Wow. What a charming town!  Four days was not enough, the type of town where days can easily turn into weeks (or months).   We spent our limited hours sipping the ubiquitous Beer Lao along the banks of the Mekong, combing through the used bookshelves at L’Estrange Cafe while seeking shelter from a sudden downpour, breaking a sweat climbing the 328 steps to Mt. Phousi (sweat comes easily in the tropics!), bargaining for handmade crafts and textiles at the Night Market (a welcome contrast to Batu Ferringhi’s night market) and meandering through the Wat-lined streets and alleys filled with novice monks in their saffron-colored robes.  Another highlight was a lazy one-hour boat ride down the muddy Mekong, from which we could watch the locals tend their lush gardens on the riverbanks and see laughing children throw themselves into the muddy current and frantically swim to escape the river’s pull and make it safely to the banks again.  (During this same trip, Zara entertained herself with some unauthorized uses for Wikkistix!)

We didn’t do much else.  Jonathan suffered his first case of traveler’s tummy after eating spicy buffalo sausage one evening (which I had wisely refused to share with him) and the second day I needed a nap to fight off a burgeoning cold.   There was loads more on offer–waterfalls and caves, elephant rides, mountain biking, jungle trekking–plenty to keep the adventure junkies endlessly entertained.  Our visit even coincided with Luang Prabang’s Film Festival, which is in its third year and undaunted by the lack of a single cinema in town, yet we failed to make it to any of the showings.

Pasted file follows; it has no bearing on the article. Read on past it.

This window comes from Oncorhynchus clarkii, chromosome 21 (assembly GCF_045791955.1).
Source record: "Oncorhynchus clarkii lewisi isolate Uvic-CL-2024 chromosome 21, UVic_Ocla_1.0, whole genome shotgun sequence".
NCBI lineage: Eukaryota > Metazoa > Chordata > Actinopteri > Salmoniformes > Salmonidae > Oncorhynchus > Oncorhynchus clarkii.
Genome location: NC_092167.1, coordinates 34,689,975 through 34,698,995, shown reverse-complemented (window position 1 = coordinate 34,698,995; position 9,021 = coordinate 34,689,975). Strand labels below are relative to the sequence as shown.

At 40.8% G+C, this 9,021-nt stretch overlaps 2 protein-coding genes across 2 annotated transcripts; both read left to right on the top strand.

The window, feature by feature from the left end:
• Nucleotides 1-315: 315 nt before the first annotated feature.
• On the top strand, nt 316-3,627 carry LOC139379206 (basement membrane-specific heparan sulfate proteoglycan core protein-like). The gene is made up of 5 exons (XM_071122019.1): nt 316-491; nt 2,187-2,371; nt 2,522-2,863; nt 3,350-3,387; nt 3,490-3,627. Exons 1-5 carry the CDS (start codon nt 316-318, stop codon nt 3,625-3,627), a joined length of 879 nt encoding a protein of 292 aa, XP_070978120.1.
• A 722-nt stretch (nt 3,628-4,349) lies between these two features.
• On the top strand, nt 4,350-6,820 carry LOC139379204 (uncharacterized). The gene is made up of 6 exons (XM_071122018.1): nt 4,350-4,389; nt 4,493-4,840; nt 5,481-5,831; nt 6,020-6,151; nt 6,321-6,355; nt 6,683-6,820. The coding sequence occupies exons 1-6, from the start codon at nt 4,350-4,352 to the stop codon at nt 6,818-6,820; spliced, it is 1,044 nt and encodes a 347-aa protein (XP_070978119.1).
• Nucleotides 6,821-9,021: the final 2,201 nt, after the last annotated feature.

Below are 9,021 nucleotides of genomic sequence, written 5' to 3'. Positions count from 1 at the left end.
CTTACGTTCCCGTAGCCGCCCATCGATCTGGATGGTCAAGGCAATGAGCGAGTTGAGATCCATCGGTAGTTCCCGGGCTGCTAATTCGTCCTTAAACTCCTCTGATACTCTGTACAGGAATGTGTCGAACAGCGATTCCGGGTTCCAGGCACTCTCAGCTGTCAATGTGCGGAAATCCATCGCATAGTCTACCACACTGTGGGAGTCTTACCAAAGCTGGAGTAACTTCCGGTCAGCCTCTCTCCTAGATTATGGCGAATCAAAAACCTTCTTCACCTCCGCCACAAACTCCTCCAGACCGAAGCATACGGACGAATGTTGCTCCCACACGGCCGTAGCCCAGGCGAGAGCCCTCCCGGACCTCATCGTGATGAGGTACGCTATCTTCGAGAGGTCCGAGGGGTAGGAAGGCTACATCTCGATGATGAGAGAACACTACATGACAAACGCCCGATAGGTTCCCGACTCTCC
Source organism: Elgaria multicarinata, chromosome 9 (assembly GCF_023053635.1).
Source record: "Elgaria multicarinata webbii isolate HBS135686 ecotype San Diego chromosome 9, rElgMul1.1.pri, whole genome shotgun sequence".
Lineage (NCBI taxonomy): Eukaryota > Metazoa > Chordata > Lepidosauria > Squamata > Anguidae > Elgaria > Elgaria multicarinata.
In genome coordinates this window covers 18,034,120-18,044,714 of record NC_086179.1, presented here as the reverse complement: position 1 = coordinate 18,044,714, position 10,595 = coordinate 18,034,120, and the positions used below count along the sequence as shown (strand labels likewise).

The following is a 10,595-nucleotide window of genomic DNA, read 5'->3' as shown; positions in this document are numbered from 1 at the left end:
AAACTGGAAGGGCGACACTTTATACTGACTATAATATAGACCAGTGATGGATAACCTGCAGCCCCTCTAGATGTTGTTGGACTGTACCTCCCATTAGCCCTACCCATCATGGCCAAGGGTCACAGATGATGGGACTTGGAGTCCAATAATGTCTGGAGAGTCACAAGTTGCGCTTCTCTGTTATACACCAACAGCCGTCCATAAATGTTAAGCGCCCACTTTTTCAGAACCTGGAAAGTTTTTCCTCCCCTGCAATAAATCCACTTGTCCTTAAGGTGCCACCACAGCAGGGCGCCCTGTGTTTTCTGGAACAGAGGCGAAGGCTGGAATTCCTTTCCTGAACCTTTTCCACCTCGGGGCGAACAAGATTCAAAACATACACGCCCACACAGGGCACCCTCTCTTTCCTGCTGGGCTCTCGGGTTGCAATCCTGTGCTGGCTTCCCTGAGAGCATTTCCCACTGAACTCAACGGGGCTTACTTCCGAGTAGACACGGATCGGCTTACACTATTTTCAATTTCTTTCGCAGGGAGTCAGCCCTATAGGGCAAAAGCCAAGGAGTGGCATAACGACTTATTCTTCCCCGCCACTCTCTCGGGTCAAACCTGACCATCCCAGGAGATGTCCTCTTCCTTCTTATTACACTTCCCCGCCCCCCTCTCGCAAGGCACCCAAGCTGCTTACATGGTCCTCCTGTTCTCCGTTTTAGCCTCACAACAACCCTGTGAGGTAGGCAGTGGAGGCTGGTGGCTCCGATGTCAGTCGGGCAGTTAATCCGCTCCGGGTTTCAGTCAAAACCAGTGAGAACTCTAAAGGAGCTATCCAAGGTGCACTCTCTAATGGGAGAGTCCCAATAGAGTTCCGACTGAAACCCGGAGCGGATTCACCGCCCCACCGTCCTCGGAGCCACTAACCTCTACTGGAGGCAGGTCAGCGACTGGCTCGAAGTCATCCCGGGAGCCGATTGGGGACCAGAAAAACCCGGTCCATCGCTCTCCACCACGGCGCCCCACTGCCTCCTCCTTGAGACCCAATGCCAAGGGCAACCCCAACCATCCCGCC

We stayed at a small guesthouse, Villa Lao Wooden House, which was run by a friendly family and offered three comfy beds, a strong shower, decent wifi, a large breakfast and the bonus of 5am wakeup calls from the neighbor’s rooster, all for $45/night.  The guesthouse was perfectly located in Old Town, one block from Sisavanvong (Main Street), while two blocks south took us to the banks of the Mekong and the same distance to the north dropped us at the banks of the Nam Khan river.

The tourist section of town bustled with activity day and night, but we found ourselves to be part of the rarest demographic–40-somethings with a kid–standing out conspicuously amidst the 20-something backpackers, the well-heeled and traveled retirees and the Francophiles.   Still, it is a place that we could have easily passed a couple of more months…I hope we can return one day and see more of this gorgeous country.

Is a dead grasshopper an acceptable offering?

Is a dead grasshopper an acceptable offering?

Novice monk on path to Mt. Phousi

Novice monk on path to Mt. Phousi

In front of Wat

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Atop Mt. Phousi

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Wikkistix fun

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Temple offerings (live birds)

Temple offerings (live birds)

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